It may come as a surprise that knowledge management isn’t simply about paper and electronic resources. Today's KM systems also capture the information in people's heads: the tacit knowledge, that when added to explicit knowledge completes the picture. The art and science of KM involves synthesizing the two for maximum impact. Please read on for some tips on how to make it work.
I am often asked “What do I tell IT when they want to replace an existing Lucidea solution with one they promise to build in SharePoint?” Well, there are many advantages with our Lucidea solutions, but here I’d like to share one simple but very powerful differentiator: date handling and date searching. Once you’ve read this, you’ll have a thought-provoking response for IT!
Topics: Library Management, Knowledge Management, Information Management, SydneyEnterprise, Inmagic Presto, Small Library Management, Knowledge Management Systems, Integrated Library Systems, Argus Museum Collections Management System, Presto, GeniePlus
In my upcoming book on promoting knowledge management initiatives within the corporate world, I share a number of tips on how to identify organizational barriers to knowledge sharing, and how to overcome them as you build the necessary culture for KM to thrive.
American Academy of Facial Plastic and Reconstructive Surgery (AAFPRS) volunteer surgeons operate on thousands of patients worldwide, and they and their teams use Inmagic Presto and DB/TextWorks in very innovative ways to document patient data and outcomes. Read on to learn more about the FACE TO FACE database.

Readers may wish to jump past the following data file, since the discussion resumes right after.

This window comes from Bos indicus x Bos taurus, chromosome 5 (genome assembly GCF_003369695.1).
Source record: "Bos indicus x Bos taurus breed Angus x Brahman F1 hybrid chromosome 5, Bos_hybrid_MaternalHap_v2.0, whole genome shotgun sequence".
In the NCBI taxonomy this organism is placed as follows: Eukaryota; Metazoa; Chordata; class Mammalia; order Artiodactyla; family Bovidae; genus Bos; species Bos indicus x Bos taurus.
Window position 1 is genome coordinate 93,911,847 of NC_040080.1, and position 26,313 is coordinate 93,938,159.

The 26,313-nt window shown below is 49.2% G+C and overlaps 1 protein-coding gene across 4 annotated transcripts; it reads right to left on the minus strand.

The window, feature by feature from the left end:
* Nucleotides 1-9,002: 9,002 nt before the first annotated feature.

If you are planning to buy a KM system, or want to migrate/upgrade, you need to think about your organization’s needs both strategically and tactically in order to select the right platform. Here are 10 questions to ask yourself that will help.
In Neil Olonoff’s excellent post “Knowledge Management Tools That Aren’t Tools,” he takes us back to the basic purpose and definition of a tool: something that is supposed to make work easier. It’s easy to agree with that, yet there are so many KM “tools” that only complicate matters, and make work harder. And there in a nutshell is the biggest barrier to user adoption.
As the writer Horace Walpole observed of the Three Princes of Serendip, “they were always making discoveries, by accidents and sagacity, of things which they were not in quest of…” and these discoveries actually saved their lives. Users of your ILS/KM solution may find it to be a lifesaver—if it enables true discovery; that is, if it enables finding, not just searching.